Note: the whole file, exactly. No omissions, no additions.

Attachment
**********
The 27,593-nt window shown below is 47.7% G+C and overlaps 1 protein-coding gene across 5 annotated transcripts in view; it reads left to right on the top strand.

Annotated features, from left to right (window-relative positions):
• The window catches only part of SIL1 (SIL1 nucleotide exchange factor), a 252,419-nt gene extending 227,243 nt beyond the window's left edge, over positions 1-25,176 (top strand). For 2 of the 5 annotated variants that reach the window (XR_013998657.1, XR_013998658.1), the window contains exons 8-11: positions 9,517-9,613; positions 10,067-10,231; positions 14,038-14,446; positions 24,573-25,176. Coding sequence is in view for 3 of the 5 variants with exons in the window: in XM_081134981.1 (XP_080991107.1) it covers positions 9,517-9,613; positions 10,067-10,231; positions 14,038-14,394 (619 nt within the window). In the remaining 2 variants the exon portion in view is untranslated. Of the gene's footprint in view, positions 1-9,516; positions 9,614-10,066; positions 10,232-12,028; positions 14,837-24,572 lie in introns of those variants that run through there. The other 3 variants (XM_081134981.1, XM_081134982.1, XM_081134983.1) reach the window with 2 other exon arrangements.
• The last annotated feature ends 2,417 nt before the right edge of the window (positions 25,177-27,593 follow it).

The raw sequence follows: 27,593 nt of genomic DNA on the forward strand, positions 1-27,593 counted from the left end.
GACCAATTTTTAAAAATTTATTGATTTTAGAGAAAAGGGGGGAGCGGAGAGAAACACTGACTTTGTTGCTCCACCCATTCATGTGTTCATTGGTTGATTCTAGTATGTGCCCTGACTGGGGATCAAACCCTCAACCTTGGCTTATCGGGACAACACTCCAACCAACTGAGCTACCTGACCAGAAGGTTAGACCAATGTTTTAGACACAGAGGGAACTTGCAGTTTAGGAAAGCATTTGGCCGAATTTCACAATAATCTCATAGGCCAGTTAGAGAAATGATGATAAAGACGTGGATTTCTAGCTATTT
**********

The 27,593-nt window shown below is 47.7% G+C and overlaps 1 protein-coding gene across 5 annotated transcripts in view; it reads left to right on the top strand.

Annotated features, from left to right (window-relative positions):
• The window catches only part of SIL1 (SIL1 nucleotide exchange factor), a 252,419-nt gene extending 227,243 nt beyond the window's left edge, over positions 1-25,176 (top strand). For 2 of the 5 annotated variants that reach the window (XR_013998657.1, XR_013998658.1), the window contains exons 8-11: positions 9,517-9,613; positions 10,067-10,231; positions 14,038-14,446; positions 24,573-25,176. Coding sequence is in view for 3 of the 5 variants with exons in the window: in XM_081134981.1 (XP_080991107.1) it covers positions 9,517-9,613; positions 10,067-10,231; positions 14,038-14,394 (619 nt within the window). In the remaining 2 variants the exon portion in view is untranslated. Of the gene's footprint in view, positions 1-9,516; positions 9,614-10,066; positions 10,232-12,028; positions 14,837-24,572 lie in introns of those variants that run through there. The other 3 variants (XM_081134981.1, XM_081134982.1, XM_081134983.1) reach the window with 2 other exon arrangements.
• The last annotated feature ends 2,417 nt before the right edge of the window (positions 25,177-27,593 follow it).

The raw sequence follows: 27,593 nt of genomic DNA on the forward strand, positions 1-27,593 counted from the left end.
GACCAATTTTTAAAAATTTATTGATTTTAGAGAAAAGGGGGGAGCGGAGAGAAACACTGACTTTGTTGCTCCACCCATTCATGTGTTCATTGGTTGATTCTAGTATGTGCCCTGACTGGGGATCAAACCCTCAACCTTGGCTTATCGGGACAACACTCCAACCAACTGAGCTACCTGACCAGAAGGTTAGACCAATGTTTTAGACACAGAGGGAACTTGCAGTTTAGGAAAGCATTTGGCCGAATTTCACAATAATCTCATAGGCCAGTTAGAGAAATGATGATAAAGACGTGGATTTCTAGCTATTT